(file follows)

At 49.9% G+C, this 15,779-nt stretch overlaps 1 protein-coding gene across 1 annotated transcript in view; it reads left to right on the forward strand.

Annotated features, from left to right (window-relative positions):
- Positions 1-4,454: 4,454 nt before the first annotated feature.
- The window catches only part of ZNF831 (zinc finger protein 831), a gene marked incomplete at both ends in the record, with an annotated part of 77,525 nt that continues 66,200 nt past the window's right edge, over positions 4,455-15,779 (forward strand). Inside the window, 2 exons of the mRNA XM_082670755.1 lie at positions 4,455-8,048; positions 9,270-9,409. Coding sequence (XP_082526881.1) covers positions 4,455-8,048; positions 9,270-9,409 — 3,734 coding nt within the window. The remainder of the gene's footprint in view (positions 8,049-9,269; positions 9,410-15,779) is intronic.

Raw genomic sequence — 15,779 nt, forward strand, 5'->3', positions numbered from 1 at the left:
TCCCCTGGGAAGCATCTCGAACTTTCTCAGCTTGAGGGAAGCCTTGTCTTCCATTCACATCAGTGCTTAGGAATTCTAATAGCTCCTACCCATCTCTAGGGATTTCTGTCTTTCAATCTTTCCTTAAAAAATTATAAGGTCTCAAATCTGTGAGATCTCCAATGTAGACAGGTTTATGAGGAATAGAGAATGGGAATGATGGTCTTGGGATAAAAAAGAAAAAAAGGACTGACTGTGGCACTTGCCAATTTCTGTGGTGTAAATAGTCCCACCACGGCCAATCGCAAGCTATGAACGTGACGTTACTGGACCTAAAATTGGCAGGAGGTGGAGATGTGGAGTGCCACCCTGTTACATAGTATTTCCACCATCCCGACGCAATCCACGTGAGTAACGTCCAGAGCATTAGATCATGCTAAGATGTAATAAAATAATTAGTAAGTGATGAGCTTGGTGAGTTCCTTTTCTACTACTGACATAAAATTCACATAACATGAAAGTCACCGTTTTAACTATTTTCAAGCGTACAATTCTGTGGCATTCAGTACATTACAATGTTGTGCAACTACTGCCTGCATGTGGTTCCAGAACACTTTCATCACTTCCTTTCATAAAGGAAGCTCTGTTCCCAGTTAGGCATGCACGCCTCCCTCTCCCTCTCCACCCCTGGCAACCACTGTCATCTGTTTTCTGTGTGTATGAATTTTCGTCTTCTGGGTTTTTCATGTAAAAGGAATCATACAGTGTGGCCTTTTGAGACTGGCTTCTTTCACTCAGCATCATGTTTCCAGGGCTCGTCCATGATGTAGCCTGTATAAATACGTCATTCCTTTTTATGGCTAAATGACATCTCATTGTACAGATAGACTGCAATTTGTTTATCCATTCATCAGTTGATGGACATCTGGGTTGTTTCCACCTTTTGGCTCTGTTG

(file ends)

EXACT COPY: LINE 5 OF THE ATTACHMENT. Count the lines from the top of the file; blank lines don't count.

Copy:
Raw genomic sequence — 15,779 nt, forward strand, 5'->3', positions numbered from 1 at the left: